8. Test the newly created PHP script by retrieving the URL http://127.0.0.1/phpinfo.php in a web browser.

    If you see a page full of information, your Apache has functioning PHP support. The version of PHP you're working with is shown at the top of the web page.

    If you have PHP4, you can use most of the material in this book with the exception of the advanced object-oriented features described in Chapter 14.

    If you have PHP5, you can use all of the material in this book.

    To check the version of Apache you're working with, look for the setting of the Server API, which is usually the fourth row in the first table. If it says Apache 2.0 Handler, you're using Apache 2. If it says Apache 1.3, you're using an older version, but that's also fine for working with this book.

  9. You now need to check whether your PHP has the support you need for MySQL. Look for the Configure Command row in the first table on the web page. Check if it includes:

    --with-mysql=/usr/local/mysql/

    If the --with-mysql directive is included and it specifies a path to your MySQL installation (as described in the previous section), your Apache and PHP has the basic setup needed to work with this book, and you can move on to the next section.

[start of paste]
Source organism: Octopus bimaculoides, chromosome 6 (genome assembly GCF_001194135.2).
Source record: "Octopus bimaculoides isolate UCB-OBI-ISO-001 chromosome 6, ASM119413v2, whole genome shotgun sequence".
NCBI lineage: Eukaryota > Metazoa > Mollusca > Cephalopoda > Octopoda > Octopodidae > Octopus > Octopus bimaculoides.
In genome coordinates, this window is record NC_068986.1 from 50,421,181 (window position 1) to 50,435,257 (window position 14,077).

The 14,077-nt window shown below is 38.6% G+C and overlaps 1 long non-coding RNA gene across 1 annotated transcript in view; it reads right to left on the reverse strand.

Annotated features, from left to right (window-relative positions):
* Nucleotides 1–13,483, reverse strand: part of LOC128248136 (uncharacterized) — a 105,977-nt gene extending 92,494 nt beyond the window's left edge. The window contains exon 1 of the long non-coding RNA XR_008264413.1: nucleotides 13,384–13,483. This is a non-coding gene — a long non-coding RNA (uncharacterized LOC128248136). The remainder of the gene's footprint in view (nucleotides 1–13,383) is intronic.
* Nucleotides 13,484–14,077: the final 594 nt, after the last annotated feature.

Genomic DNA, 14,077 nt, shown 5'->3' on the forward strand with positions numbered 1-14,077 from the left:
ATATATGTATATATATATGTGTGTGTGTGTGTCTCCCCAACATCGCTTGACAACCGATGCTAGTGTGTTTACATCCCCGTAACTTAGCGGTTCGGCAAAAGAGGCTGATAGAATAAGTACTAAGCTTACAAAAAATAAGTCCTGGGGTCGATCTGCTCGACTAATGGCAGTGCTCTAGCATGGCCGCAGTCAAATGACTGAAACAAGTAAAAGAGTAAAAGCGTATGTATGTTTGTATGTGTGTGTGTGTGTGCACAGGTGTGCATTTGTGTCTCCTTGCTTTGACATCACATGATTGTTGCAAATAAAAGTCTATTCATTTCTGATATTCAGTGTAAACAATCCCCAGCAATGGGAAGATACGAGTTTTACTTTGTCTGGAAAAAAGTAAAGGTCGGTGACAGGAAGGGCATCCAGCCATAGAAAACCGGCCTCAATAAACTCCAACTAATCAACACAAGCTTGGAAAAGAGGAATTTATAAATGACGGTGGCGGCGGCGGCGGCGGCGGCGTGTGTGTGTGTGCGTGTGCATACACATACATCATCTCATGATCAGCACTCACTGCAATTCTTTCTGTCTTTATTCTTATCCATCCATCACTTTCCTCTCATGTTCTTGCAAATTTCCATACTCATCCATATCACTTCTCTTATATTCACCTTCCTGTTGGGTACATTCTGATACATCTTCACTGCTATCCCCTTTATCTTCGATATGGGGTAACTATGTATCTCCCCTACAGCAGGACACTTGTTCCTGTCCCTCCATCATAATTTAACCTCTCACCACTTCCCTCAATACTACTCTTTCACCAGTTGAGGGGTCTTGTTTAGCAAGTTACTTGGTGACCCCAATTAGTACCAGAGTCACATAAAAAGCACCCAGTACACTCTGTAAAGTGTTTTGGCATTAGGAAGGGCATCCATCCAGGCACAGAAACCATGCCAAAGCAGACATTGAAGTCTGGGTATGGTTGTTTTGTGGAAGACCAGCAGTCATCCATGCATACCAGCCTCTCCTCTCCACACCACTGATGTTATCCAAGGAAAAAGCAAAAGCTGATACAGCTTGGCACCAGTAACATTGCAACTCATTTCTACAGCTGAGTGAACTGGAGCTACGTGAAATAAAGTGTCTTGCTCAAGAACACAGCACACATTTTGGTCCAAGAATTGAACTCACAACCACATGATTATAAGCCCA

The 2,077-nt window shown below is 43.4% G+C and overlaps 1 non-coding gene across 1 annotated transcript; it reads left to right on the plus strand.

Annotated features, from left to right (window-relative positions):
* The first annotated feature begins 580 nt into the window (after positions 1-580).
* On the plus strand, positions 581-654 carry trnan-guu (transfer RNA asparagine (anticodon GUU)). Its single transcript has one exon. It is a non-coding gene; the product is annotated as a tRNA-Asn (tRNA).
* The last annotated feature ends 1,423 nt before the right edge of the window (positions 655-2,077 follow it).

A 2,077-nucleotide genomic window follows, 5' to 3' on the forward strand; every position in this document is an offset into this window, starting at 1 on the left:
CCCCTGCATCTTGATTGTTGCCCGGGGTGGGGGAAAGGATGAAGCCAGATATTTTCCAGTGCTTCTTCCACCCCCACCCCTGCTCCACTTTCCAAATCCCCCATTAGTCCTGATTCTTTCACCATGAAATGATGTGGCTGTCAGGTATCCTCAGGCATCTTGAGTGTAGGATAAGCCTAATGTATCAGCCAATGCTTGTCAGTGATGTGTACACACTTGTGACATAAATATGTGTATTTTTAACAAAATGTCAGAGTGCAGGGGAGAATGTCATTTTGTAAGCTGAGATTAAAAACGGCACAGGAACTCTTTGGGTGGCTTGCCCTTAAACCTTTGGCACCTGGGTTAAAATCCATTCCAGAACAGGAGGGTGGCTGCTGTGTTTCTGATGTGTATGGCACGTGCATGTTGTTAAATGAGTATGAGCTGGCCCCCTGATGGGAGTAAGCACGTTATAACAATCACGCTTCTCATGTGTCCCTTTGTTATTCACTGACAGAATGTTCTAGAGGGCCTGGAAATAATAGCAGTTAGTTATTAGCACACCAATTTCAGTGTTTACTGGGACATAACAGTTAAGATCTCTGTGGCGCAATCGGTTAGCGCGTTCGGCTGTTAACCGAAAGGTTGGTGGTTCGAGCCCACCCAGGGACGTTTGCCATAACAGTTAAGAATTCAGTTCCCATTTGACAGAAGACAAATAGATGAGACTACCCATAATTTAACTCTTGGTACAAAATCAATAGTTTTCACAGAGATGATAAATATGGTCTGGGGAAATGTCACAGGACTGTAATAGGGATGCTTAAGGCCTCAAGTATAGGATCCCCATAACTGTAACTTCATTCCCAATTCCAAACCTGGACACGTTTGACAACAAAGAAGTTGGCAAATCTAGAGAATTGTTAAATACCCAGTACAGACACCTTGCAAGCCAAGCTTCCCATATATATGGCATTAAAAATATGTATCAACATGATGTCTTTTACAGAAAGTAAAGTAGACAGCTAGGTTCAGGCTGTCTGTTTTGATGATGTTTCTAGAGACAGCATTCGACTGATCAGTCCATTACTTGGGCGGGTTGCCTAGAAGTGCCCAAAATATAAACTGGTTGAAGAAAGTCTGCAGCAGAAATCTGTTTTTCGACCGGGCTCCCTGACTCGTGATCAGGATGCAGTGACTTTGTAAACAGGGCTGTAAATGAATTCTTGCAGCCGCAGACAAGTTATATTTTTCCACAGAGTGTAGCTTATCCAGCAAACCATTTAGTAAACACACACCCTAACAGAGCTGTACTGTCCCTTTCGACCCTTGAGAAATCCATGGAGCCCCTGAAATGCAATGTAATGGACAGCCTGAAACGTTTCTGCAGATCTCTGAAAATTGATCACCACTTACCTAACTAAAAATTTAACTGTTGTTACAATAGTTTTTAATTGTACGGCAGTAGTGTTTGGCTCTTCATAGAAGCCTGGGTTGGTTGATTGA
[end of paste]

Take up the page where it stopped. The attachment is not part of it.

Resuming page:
If the directive isn't there or doesn't point to your MySQL distribution, scroll down until you find a mysql section. If you don't find it, your PHP doesn't have MySQL support and you'll need to add it. If you find the heading and you're working with MySQL 4.0, you have basic setup needed to work with this book.

    At the time of writing, if you're working with MySQL 4.1 or later, you'll need the improved MySQL library instead of the standard library. Instructions to install this on a Linux platform are in Appendix H.

    If your PHP doesn't meet the criteria above for MySQL 4.0, then you'll need to reinstall Apache and PHP by following the instructions in the Section A.4 and Section A.5. If you've previously installed Apache 2 with shared module support, you only need to reinstall PHP.